CTE educators provide intentional programs in high wage, in-demand areas, preparing and supporting students in acquiring the technical skills, professional practices, and academic knowledge critical for success in highly-skilled careers. CTE comprises programs offered in six career areas:  Agriculture, Food, and Natural Resource Systems; Arts, Information and Communications; Business and Management; Health Sciences; Human Resources; and Industrial and Engineering Systems.

There are a few ways to get started in CTE:

  1. Email the Oregon Department of Education Teacher Licensure Specialist Margaret Mahoney
  2. Contact the school district where you are hoping to work​
  3. ​Contact the Regional Coordinator assigned to the region of the state in which you want to teach
  4. Contact the Teacher Licensure Program​ you want to attend​

Out-of-State Preparation Programs
There are many educator preparation programs through colleges and universities in other states, or through for-profit organizations that provide opportunities for Oregon residents to gain the content knowledge they need to apply for a teaching license. Individuals who are prepared for licensure out of state need to apply for licensure in that state, and then follow the process for Out of State Applicants.​​​ Please work with your preferred school district to identify an appropriate training program.​​​​​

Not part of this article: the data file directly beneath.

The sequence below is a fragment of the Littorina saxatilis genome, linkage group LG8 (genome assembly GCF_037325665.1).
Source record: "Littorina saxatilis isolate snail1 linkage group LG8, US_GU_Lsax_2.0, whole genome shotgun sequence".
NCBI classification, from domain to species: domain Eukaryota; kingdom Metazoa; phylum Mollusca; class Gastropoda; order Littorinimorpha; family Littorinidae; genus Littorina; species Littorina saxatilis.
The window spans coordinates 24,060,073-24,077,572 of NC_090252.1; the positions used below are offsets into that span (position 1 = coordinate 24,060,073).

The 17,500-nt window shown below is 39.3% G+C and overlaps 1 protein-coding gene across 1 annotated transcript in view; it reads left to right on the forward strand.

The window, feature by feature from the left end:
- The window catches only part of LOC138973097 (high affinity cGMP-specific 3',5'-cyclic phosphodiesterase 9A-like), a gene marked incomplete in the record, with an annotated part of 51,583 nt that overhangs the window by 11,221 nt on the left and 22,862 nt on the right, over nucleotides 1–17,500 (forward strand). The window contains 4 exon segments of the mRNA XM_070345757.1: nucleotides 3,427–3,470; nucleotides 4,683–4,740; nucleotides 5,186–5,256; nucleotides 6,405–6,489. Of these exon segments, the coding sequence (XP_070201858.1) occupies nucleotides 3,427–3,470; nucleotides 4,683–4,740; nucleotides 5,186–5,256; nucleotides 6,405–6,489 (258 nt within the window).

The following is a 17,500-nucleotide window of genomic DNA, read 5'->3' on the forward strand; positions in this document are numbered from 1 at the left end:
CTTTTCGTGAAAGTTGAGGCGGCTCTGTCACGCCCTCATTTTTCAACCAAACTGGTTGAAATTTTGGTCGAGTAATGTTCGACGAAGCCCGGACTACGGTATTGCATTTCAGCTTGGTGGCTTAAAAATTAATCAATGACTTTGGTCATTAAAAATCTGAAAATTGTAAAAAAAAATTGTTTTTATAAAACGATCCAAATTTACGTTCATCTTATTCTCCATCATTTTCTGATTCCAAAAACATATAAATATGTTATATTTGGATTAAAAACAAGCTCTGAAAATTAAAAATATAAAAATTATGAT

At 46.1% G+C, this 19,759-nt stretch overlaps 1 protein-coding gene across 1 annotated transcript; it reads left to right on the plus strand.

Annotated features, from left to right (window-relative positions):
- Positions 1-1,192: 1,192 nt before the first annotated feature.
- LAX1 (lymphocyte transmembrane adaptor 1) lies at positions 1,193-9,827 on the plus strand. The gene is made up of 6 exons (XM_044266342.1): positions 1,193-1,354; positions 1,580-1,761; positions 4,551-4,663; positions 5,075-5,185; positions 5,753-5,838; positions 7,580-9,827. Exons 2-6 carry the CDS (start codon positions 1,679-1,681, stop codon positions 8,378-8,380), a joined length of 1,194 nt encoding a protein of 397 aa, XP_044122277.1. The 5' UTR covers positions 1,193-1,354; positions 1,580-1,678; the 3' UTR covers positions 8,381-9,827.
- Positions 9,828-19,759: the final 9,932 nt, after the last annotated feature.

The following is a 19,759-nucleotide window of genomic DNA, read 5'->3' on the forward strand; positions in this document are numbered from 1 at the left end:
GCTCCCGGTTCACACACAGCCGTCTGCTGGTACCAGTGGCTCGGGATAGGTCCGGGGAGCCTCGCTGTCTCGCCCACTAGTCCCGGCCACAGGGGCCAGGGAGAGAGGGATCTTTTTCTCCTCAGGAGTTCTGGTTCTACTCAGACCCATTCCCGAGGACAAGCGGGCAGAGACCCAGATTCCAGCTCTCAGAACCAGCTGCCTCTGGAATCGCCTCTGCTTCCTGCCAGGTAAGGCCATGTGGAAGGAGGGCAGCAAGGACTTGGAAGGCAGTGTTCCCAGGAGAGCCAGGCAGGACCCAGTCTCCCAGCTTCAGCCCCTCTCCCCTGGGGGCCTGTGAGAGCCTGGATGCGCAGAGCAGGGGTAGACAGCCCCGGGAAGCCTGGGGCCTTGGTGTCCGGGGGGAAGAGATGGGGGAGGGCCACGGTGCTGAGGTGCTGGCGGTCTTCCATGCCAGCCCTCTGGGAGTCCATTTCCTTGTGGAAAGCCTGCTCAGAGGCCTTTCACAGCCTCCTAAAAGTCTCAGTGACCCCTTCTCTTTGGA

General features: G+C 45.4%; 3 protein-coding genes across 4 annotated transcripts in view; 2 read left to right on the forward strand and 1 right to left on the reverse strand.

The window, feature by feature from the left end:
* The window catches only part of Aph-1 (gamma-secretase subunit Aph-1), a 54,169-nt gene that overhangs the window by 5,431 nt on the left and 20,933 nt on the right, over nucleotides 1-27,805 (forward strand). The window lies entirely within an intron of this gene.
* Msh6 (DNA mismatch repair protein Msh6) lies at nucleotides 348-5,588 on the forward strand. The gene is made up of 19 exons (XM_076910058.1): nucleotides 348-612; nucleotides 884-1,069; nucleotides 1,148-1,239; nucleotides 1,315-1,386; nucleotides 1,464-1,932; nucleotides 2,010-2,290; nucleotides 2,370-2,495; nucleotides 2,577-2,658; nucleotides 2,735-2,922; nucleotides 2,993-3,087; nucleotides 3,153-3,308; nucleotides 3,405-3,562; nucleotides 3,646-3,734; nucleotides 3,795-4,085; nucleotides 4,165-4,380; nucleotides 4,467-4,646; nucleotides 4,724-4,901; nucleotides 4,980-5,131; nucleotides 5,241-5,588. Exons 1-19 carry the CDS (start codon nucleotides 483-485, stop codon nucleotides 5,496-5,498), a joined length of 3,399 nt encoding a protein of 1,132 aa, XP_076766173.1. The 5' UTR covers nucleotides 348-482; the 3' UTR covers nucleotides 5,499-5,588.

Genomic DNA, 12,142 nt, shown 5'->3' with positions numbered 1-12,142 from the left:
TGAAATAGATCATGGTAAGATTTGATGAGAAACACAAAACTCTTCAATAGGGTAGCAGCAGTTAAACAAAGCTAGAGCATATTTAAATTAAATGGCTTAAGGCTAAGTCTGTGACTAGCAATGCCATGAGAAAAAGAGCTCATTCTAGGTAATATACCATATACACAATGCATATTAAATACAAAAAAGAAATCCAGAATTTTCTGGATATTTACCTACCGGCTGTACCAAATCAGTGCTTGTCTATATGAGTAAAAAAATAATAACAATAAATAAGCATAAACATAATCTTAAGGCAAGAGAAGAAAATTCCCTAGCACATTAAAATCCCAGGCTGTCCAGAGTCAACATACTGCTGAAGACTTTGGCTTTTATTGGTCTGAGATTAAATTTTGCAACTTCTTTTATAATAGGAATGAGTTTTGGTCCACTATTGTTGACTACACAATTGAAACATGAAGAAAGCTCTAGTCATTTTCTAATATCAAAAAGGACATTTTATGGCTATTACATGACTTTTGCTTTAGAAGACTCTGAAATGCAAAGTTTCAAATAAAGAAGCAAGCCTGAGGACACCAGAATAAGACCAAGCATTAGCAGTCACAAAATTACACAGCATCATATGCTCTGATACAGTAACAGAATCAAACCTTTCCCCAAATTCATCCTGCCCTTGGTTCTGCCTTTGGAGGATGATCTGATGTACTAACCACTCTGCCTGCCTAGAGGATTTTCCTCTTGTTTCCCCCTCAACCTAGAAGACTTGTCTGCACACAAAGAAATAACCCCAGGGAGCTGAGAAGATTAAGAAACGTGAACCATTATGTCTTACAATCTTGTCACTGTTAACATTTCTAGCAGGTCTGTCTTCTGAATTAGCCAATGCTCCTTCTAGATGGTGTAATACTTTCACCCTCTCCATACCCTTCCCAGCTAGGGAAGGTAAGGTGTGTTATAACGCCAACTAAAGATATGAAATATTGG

Working in a School While Earning a Teaching License

There are traditional, nontraditional, graduate and undergraduate pathways to teacher licensure which may allow you to be hired by the school district as a teacher while you earn your license. Examples include the Internship model and the Residency model. Ask your preferred Educator Preparation Provider if these models are offered in their programs. The TSPC is currently working to support a nontraditional pathway that closely aligns with an Apprenticeship model. Please check back for updates on this new initiative. ​​

There are three categories of school-based mental health professionals that are licensed by TSPC and can get hired in school buildings as a licensed educator: School Counselors, School Psychologists and School Social Workers. Each of these professionals plays a unique role in a school system. These are the programs approved to train school-based mental health professionals as of 2022, in alphabetical order:

  • ​School Counseling: Bushnell University, George Fox University, Lewis and Clark College, Oregon State University (Corvallis and Cascades), Portland State University
  • ​School Psychology: Lewis and Clark College, University of Oregon
  • ​School Social Work: Portland State University

​Every teaching license requires endorsement in a specific area. All individuals who are new to teaching will need to complete a full teacher training program in an endorsement area. Endorsements allow you to teach any instructional assignment from prekindergarten through grade 12 within the scope of the subject-matter endorsement(s).